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Photography by Dennis Minty | Story by David F. Pelly
Featured in Above & Beyond July / August 2013

On the south coast of Devon Island, the old abandoned RCMP detachment at Dundas Harbour looks out to sea, as if set down there to watch over the entrance to Lancaster Sound and the Northwest Passage. It is a forlorn but starkly beautiful spot, one which the archaeology suggests was used for centuries by Inuit, long before the qallunaat (white men) arrived. In Inuktitut, the place is called Talluruti, which means “a woman’s chin with tattoos on it,” a name derived from the crevasses and streaks on Devon Island which resemble the traditional tattoos from a distance.

After considering the plan for two years, the RCMP sent three constables to open the detachment at Dundas Harbour in August 1924, deposited there with fuel and provisions by the Canadian Government Ship Arctic: Constable E. Anstead in charge, with Constables G.T. Makinson and V. Maisonneuve. By official accounts, the buildings were “erected without mishap and the stores were placed in a storehouse situated about a quarter of a mile from the living quarters,” no doubt a precaution against marauding polar bears. They passed a quiet winter, seeing no one and scarcely any wildlife. They travelled only very little, due to the “inhospitable nature of the interior” of Devon Island and the rugged ice of the frozen sea. For the first three years of their existence at the post, the men did not even have radio contact with the south. They waited for the annual visit of a government ship to receive the year’s news.

At that time, there were four Eastern Arctic detachments, at Pangnirtung, Pond Inlet, Dundas Harbour and Craig Harbour, the latter even farther north on Ellesmere Island. All four were visited by the Arctic during the summer of 1925, bringing more fuel and provisions. In 1926, the Constables pioneered a travel route across Devon Island, enabling patrols to shuttle between Craig Harbour and Dundas Harbour.

Constable Maisonneuve, still there in the spring of 1926 but due to transfer out that summer, committed suicide on June 16. Another officer, Constable W.R. Stephens, shot himself by accident while walrus-hunting the next summer. Both of the men are buried in a small graveyard, Canada’s most northerly, just upslope behind the detachment buildings. There also lies the young daughter of one of the Inuit families hired to help with the policing duties, primarily patrols of the surrounding country, empty though it was. With the assistance of Inuit hunters “Keepomee and Komonee” (the RCMP’s spelling!) the Mounties were able to undertake far-ranging patrols to the north and west, covering thousands of miles by dog-team during the years 1929-32. For reasons left unrecorded, the RCMP temporarily withdrew from Dundas Harbour in the summer of 1933.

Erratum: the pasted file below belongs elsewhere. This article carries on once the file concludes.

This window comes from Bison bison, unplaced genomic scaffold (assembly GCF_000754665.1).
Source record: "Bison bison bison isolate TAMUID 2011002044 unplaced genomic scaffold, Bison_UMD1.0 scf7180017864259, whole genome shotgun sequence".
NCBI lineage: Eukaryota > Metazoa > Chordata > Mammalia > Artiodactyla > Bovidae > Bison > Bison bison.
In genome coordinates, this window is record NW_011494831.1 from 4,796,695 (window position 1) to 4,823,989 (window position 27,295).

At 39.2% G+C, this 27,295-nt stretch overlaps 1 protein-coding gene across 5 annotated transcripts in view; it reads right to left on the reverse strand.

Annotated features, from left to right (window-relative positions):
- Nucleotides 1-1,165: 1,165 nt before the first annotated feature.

While the RCMP was operating its post at Dundas Harbour, the Hudson’s Bay Company opened three trading posts within relatively easy reach: Pond Inlet 240 km to the southeast, Arctic Bay 200 km to the south, and Port Leopold 135 km to the southwest. Apparently the region provided good hunting and fox trapping. The latter two, Arctic Bay and Port Leopold (on the north-eastern tip of Somerset Island), operated for just one year, 1926-27, before the Canadian government decided that this area should be set aside for wildlife conservation, with restricted access for traders and other non-Inuit activities, to ensure the good hunting ground was preserved for Inuit. As part of the compromise for this loss of business, the HBC was given permission to establish a post on Devon Island, for which purpose the Company entered into a lease agreement with the RCMP to use the now empty buildings at Dundas Harbour.

On its way north in 1934 with the new traders bound for the Devon Island post, the HBC’s ship Nascopie picked up three Inuit families from each of Cape Dorset, Pangnirtung, and Pond Inlet, along with their dogs and sleds and other belongings, and delivered them all to the facility at Dundas Harbour. They were apparently attracted voluntarily by the promise of good hunting and fox trapping in the region. The next summer, ice and weather hampered the resupply at Dundas Harbour, so the Company decided the concept was unworkable, and when the Nascopie got there in August 1936, it picked everyone up and abandoned the HBC’s effort at Dundas Harbour, just one of several very short-term attempts to expand the trading network in the far North. The Inuit associated with that short-lived post were given the option to return home, which one Pond Inlet family and all three Pangnirtung families did. The others all moved with the HBC to re-establish a post at Arctic Bay, and some of those ultimately moved farther west to new posts, first at Fort Ross and then at Spence Bay (now Taloyoak).

Then in September 1945 the RCMP re-opened the Dundas Harbour detachment with two officers, Constables H.H. MacLeod and J.H. Biensch. Accompanying them were two Inuit special constables, “Malla and Peeungeetoo,” plus nine or ten members of their families, wives and children, all from Pond Inlet. For the next five years, it was the most northern post in the Arctic. The RCMP shut the detachment down for good in August 1951, and shifted north to re-establish the post at Craig Harbour on Ellesmere Island, from which location travel by dog-team was both safer and easier for purposes of their patrols.

Nevertheless, to this day, the RCMP visits Dundas Harbour annually to ensure the graveyard is kept in good order. Those graves, along with the weathered buildings in which all these people lived and worked, stand as sentinels still today, marking Canada’s early efforts to establish sovereignty in the High Arctic.